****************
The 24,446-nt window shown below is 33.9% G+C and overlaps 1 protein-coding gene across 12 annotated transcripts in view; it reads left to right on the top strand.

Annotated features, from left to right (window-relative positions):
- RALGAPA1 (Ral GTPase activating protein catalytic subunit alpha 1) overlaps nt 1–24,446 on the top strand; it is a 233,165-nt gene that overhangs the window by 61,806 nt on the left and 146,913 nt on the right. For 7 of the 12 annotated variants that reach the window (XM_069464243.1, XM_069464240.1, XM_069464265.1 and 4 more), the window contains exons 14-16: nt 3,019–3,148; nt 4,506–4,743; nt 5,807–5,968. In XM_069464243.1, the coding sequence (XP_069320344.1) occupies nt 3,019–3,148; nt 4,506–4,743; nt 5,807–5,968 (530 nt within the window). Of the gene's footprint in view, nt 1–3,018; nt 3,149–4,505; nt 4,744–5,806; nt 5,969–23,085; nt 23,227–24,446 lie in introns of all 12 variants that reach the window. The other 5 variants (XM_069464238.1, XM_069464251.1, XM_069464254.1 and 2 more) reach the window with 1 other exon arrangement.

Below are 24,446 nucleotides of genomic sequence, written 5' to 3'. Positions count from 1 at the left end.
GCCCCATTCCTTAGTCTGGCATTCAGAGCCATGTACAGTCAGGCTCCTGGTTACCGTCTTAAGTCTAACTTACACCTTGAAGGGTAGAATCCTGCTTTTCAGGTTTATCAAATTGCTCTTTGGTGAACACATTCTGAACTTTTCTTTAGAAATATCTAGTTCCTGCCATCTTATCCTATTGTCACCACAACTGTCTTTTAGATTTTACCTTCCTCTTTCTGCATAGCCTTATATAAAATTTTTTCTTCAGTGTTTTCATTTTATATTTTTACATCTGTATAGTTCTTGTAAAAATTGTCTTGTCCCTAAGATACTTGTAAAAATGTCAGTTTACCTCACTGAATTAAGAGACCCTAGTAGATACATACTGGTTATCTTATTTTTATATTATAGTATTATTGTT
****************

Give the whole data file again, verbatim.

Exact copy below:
The 24,446-nt window shown below is 33.9% G+C and overlaps 1 protein-coding gene across 12 annotated transcripts in view; it reads left to right on the top strand.

Annotated features, from left to right (window-relative positions):
- RALGAPA1 (Ral GTPase activating protein catalytic subunit alpha 1) overlaps nt 1–24,446 on the top strand; it is a 233,165-nt gene that overhangs the window by 61,806 nt on the left and 146,913 nt on the right. For 7 of the 12 annotated variants that reach the window (XM_069464243.1, XM_069464240.1, XM_069464265.1 and 4 more), the window contains exons 14-16: nt 3,019–3,148; nt 4,506–4,743; nt 5,807–5,968. In XM_069464243.1, the coding sequence (XP_069320344.1) occupies nt 3,019–3,148; nt 4,506–4,743; nt 5,807–5,968 (530 nt within the window). Of the gene's footprint in view, nt 1–3,018; nt 3,149–4,505; nt 4,744–5,806; nt 5,969–23,085; nt 23,227–24,446 lie in introns of all 12 variants that reach the window. The other 5 variants (XM_069464238.1, XM_069464251.1, XM_069464254.1 and 2 more) reach the window with 1 other exon arrangement.

Below are 24,446 nucleotides of genomic sequence, written 5' to 3'. Positions count from 1 at the left end.
GCCCCATTCCTTAGTCTGGCATTCAGAGCCATGTACAGTCAGGCTCCTGGTTACCGTCTTAAGTCTAACTTACACCTTGAAGGGTAGAATCCTGCTTTTCAGGTTTATCAAATTGCTCTTTGGTGAACACATTCTGAACTTTTCTTTAGAAATATCTAGTTCCTGCCATCTTATCCTATTGTCACCACAACTGTCTTTTAGATTTTACCTTCCTCTTTCTGCATAGCCTTATATAAAATTTTTTCTTCAGTGTTTTCATTTTATATTTTTACATCTGTATAGTTCTTGTAAAAATTGTCTTGTCCCTAAGATACTTGTAAAAATGTCAGTTTACCTCACTGAATTAAGAGACCCTAGTAGATACATACTGGTTATCTTATTTTTATATTATAGTATTATTGTT